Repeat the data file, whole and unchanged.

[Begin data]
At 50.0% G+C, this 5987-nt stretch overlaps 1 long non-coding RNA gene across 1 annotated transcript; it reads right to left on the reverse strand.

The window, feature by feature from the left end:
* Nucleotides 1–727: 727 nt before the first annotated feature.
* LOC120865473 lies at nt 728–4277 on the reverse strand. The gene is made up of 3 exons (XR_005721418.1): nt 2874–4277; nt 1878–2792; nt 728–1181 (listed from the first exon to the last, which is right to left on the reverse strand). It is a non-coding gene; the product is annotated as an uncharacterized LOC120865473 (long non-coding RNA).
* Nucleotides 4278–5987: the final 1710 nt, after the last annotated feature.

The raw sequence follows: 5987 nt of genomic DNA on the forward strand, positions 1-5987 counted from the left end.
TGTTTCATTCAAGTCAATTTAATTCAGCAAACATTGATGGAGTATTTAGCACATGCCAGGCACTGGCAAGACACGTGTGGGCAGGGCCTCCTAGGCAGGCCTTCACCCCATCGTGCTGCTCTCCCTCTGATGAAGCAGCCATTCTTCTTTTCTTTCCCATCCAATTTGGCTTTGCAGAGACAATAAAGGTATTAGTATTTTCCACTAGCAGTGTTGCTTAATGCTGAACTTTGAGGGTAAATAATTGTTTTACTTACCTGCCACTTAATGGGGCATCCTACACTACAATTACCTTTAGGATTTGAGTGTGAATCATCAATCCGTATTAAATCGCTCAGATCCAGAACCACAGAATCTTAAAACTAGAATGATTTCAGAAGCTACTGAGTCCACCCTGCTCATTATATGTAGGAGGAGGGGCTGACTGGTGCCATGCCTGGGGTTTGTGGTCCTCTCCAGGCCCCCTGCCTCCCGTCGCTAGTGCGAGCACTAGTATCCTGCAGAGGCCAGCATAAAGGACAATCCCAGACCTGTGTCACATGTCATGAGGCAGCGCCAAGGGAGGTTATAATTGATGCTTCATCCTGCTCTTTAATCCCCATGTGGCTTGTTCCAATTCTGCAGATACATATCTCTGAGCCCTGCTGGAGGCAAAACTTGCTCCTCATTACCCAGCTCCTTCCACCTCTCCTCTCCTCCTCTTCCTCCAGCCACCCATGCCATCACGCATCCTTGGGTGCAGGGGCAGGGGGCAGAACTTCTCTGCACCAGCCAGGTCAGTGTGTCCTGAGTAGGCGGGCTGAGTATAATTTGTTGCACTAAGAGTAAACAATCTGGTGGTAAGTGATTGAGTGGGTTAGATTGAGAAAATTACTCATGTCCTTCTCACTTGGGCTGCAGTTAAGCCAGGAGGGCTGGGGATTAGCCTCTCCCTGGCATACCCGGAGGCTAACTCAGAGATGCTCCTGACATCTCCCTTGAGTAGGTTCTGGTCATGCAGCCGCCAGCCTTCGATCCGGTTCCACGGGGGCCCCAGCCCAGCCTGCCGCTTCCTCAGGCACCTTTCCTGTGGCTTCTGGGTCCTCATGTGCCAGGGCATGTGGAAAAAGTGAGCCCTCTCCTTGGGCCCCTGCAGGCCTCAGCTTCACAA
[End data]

At 50.0% G+C, this 5987-nt stretch overlaps 1 long non-coding RNA gene across 1 annotated transcript; it reads right to left on the reverse strand.

The window, feature by feature from the left end:
* Nucleotides 1–727: 727 nt before the first annotated feature.
* LOC120865473 lies at nt 728–4277 on the reverse strand. The gene is made up of 3 exons (XR_005721418.1): nt 2874–4277; nt 1878–2792; nt 728–1181 (listed from the first exon to the last, which is right to left on the reverse strand). It is a non-coding gene; the product is annotated as an uncharacterized LOC120865473 (long non-coding RNA).
* Nucleotides 4278–5987: the final 1710 nt, after the last annotated feature.

The raw sequence follows: 5987 nt of genomic DNA on the forward strand, positions 1-5987 counted from the left end.
TGTTTCATTCAAGTCAATTTAATTCAGCAAACATTGATGGAGTATTTAGCACATGCCAGGCACTGGCAAGACACGTGTGGGCAGGGCCTCCTAGGCAGGCCTTCACCCCATCGTGCTGCTCTCCCTCTGATGAAGCAGCCATTCTTCTTTTCTTTCCCATCCAATTTGGCTTTGCAGAGACAATAAAGGTATTAGTATTTTCCACTAGCAGTGTTGCTTAATGCTGAACTTTGAGGGTAAATAATTGTTTTACTTACCTGCCACTTAATGGGGCATCCTACACTACAATTACCTTTAGGATTTGAGTGTGAATCATCAATCCGTATTAAATCGCTCAGATCCAGAACCACAGAATCTTAAAACTAGAATGATTTCAGAAGCTACTGAGTCCACCCTGCTCATTATATGTAGGAGGAGGGGCTGACTGGTGCCATGCCTGGGGTTTGTGGTCCTCTCCAGGCCCCCTGCCTCCCGTCGCTAGTGCGAGCACTAGTATCCTGCAGAGGCCAGCATAAAGGACAATCCCAGACCTGTGTCACATGTCATGAGGCAGCGCCAAGGGAGGTTATAATTGATGCTTCATCCTGCTCTTTAATCCCCATGTGGCTTGTTCCAATTCTGCAGATACATATCTCTGAGCCCTGCTGGAGGCAAAACTTGCTCCTCATTACCCAGCTCCTTCCACCTCTCCTCTCCTCCTCTTCCTCCAGCCACCCATGCCATCACGCATCCTTGGGTGCAGGGGCAGGGGGCAGAACTTCTCTGCACCAGCCAGGTCAGTGTGTCCTGAGTAGGCGGGCTGAGTATAATTTGTTGCACTAAGAGTAAACAATCTGGTGGTAAGTGATTGAGTGGGTTAGATTGAGAAAATTACTCATGTCCTTCTCACTTGGGCTGCAGTTAAGCCAGGAGGGCTGGGGATTAGCCTCTCCCTGGCATACCCGGAGGCTAACTCAGAGATGCTCCTGACATCTCCCTTGAGTAGGTTCTGGTCATGCAGCCGCCAGCCTTCGATCCGGTTCCACGGGGGCCCCAGCCCAGCCTGCCGCTTCCTCAGGCACCTTTCCTGTGGCTTCTGGGTCCTCATGTGCCAGGGCATGTGGAAAAAGTGAGCCCTCTCCTTGGGCCCCTGCAGGCCTCAGCTTCACAA